Even when you can go anywhere in time and space, some things will always be familiar. In the new series of Doctor Who, beginning Sunday, big changes may not be that different after all.
On paper, season 11 of Doctor Who is very distinct from its predecessors. There's a new showrunner, Chris Chibnall, in charge, marshalling a whole new cast, including new face Jodie Whittaker as the Doctor. Yet the season opener, The Woman Who Fell to Earth, feels comfortably like the show fans know and love.
We last saw the Doctor when outgoing star Peter Capaldi reached the end of his time in the role and regenerated into Whittaker, who promptly fell out of the exploding Tardis.
We pick up the new season as The Woman Who Fell To Earth lands in Sheffield, a city with a history of steel production roughly in the centre of England, geography fans. There, a family struggling with down-to-earth problems steels itself against a rather more otherworldly menace. The strength of the episode is in these characters, laying the foundations for (some of them) to continue adventuring throughout the season.
Tosin Cole is extremely low-key as Ryan, a warehouse worker with a balance problem, while Mandip Gill is more sparky as the ambitious Yaz. They bring a youthful energy -- Ryan even has a YouTube channel -- that's balanced by Bradley Walsh, erstwhile comedian, singer, gameshow host and all-round entertainer who quietly steals the show with his comic reluctance to get involved in anything out of the ordinary.
Then Whittaker drops in. Right from the off she's in charge, leading the way with an assuredness and enthusiasm that bodes well for the rest of the series. It's become a tradition to begin each regenerated version of the Doctor with an episode of wacky amnesia, so it's a little hard to get a read on the new Doctor's character. Fortunately, Whittaker is instantly charming and shows plenty of the cleverness and compassion we know and love.
Chibnall's new direction keeps things grounded and almost gritty. After a gloriously cinematic opening panorama of the picturesque Yorkshire countryside, the episode moves to shadowy garages and building sites, with nurses, bus drivers, security guards and crane drivers interrupting their everyday lives.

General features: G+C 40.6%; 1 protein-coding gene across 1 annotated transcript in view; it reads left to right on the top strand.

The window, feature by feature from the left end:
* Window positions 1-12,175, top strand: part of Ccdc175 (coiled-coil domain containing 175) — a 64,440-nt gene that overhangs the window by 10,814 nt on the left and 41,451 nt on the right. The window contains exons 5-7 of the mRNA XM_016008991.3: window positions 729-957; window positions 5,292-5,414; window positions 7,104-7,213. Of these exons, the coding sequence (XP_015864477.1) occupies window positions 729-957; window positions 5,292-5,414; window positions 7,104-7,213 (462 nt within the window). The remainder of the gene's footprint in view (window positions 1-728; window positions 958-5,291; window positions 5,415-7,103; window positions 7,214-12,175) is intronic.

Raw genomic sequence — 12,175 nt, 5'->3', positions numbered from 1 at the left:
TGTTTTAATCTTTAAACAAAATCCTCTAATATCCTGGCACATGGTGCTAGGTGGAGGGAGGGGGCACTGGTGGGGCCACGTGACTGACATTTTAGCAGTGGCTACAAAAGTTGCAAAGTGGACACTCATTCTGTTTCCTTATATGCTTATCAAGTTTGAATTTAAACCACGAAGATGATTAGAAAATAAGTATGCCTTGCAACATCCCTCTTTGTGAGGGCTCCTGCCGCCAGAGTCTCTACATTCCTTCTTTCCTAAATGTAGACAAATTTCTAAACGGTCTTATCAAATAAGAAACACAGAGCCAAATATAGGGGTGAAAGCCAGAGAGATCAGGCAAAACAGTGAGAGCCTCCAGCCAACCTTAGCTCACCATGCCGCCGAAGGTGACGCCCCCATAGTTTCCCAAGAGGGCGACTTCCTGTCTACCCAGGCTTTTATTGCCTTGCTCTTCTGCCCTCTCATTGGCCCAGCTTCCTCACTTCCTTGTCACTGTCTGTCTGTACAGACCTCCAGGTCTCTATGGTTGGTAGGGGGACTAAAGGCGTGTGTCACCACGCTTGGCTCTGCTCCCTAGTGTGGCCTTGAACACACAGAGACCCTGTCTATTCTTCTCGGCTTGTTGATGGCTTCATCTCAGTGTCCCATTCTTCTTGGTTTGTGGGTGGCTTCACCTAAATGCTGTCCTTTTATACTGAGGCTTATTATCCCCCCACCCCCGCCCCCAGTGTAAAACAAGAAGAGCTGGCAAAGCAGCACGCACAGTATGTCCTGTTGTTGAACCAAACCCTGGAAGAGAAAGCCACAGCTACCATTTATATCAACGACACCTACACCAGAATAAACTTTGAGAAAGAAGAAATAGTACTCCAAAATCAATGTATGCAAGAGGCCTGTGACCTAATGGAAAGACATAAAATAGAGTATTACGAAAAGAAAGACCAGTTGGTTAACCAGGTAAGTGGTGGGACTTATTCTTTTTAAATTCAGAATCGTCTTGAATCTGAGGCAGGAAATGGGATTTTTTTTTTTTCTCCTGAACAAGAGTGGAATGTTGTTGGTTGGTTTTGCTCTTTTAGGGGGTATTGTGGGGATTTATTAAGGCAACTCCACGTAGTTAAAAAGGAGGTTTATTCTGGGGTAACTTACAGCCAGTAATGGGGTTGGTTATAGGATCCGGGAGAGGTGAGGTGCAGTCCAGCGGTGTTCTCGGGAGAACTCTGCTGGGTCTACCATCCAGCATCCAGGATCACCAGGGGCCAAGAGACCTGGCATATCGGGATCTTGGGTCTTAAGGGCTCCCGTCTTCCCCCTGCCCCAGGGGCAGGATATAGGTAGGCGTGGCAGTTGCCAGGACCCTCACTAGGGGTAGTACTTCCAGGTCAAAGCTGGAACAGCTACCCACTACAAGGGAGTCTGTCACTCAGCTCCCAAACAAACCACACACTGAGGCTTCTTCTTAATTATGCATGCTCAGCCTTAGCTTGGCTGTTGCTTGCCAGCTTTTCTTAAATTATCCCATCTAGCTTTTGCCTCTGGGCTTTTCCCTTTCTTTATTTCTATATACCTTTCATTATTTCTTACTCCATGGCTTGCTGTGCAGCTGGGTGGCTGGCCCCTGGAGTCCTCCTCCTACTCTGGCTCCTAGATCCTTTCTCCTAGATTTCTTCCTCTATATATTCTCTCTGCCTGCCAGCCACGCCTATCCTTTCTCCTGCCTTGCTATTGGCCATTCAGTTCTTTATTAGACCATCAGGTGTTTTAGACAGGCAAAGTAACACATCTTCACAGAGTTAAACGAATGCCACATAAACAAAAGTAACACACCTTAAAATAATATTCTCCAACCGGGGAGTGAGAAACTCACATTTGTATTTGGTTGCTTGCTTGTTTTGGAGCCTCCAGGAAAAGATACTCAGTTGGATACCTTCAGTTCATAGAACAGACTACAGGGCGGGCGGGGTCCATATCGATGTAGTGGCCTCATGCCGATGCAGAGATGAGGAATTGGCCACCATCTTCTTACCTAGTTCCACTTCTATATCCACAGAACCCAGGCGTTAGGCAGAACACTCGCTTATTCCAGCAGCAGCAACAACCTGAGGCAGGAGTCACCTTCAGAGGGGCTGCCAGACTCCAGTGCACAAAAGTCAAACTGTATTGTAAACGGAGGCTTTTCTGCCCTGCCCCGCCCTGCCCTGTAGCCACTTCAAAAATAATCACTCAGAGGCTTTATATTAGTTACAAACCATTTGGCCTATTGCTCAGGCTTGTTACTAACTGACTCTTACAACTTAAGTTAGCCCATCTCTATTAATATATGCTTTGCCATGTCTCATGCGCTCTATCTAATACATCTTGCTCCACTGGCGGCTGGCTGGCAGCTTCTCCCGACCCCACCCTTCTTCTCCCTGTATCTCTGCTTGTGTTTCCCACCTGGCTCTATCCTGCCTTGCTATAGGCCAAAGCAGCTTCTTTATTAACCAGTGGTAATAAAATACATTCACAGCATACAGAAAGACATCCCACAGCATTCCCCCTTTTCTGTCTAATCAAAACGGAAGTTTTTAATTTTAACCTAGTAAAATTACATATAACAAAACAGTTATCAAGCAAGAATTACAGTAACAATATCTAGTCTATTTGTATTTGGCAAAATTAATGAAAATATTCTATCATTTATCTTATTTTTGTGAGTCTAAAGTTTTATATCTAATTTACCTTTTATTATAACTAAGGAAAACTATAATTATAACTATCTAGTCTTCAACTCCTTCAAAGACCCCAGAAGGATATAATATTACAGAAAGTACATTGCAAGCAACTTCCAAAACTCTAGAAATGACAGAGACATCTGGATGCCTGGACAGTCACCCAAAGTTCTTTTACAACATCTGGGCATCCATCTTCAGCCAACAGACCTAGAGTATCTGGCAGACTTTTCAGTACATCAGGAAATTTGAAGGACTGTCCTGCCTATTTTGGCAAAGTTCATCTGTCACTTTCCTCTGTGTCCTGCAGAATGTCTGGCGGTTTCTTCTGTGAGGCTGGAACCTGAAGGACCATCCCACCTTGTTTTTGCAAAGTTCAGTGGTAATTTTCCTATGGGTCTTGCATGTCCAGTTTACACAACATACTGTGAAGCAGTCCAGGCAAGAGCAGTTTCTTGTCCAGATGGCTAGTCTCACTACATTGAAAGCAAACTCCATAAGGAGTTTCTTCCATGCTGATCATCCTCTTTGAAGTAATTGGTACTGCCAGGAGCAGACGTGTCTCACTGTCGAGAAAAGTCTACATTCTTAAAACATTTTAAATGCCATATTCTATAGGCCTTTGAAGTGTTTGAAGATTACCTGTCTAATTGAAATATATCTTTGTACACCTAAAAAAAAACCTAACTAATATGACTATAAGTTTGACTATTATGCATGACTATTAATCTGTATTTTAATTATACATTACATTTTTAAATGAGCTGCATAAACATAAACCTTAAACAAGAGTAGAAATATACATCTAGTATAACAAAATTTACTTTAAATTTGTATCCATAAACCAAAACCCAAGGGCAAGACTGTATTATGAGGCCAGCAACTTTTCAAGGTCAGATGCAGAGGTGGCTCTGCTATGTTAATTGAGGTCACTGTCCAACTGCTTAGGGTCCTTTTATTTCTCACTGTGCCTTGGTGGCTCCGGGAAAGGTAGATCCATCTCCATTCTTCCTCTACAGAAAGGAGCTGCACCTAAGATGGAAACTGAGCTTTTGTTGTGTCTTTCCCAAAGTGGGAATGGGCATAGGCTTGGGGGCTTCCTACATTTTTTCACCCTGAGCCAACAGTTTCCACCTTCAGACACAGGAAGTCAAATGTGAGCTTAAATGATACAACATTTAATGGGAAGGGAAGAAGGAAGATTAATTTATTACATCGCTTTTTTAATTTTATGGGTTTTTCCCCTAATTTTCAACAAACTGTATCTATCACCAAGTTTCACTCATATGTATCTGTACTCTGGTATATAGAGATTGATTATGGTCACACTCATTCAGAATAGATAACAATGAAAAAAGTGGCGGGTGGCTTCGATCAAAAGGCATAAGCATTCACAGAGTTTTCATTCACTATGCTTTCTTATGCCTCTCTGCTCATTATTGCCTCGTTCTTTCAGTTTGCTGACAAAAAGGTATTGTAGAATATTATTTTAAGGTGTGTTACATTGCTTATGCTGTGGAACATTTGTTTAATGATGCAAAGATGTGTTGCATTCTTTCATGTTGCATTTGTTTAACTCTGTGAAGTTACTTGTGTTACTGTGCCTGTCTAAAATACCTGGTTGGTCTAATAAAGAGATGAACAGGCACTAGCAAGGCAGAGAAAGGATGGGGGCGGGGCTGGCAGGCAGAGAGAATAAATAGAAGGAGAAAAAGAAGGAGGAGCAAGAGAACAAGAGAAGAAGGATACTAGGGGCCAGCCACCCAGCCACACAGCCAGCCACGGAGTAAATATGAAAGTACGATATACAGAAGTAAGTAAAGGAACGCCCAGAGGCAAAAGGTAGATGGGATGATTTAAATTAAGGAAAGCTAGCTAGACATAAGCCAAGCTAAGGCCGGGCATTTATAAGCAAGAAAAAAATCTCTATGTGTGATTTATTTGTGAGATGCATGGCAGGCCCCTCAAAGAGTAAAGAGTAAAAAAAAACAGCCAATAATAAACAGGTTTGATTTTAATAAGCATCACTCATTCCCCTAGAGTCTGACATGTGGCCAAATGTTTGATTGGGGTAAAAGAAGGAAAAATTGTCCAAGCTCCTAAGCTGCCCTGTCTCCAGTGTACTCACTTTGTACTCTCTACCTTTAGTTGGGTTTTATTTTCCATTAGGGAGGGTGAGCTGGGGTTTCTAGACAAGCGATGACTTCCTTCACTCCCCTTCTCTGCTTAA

Even the action is largely based on simple suspense rather than flashy effects -- it's amazing how much tension can be wrung out of a darkened train carriage. And the rousing orchestral pomp of earlier seasons is replaced with moodier music that at times borders on harshly atonal. New composer Segun Akinola also reimagines the legendary title music with elements of the original theme created by electronic music pioneer Delia Derbyshire back in 1963, and it has a harsher, more percussive feel than recent themes. Just the thing for scaring young viewers -- as it should be.
While the main villain is genuinely unsettling, the episode's sci-fi element feels a bit undercooked. Amid the introductions and family dynamics, there isn't a huge amount of space for aliens and monsters, and this is definitely the weakest part of the episode compared with previous new Doctor intros like Deep Breath and The Eleventh Hour. But again, the introductory nature of this first episode means we'll have to wait for a few more installments before we can judge how well Chibnall marshalls the time-wimey sci-fi side of the show.
Ultimately, despite the changes behind the scenes, what stands out about The Woman Who Fell to Earth is how solidly familiar it is. Season 11 begins with a Doctor grabbing hold of the role, and companions with their own personalities getting ready to face alien threats, just as the series has always shown. Playful, breezy, a bit scary ... it might not be firing on all cylinders yet, but it is Who through and through.
Doctor Who returns to BBC One and BBC America on Sunday 7 October at 18:45 p.m. BST in the UK, and simultaneously at 10:45 a.m. PT in the US.
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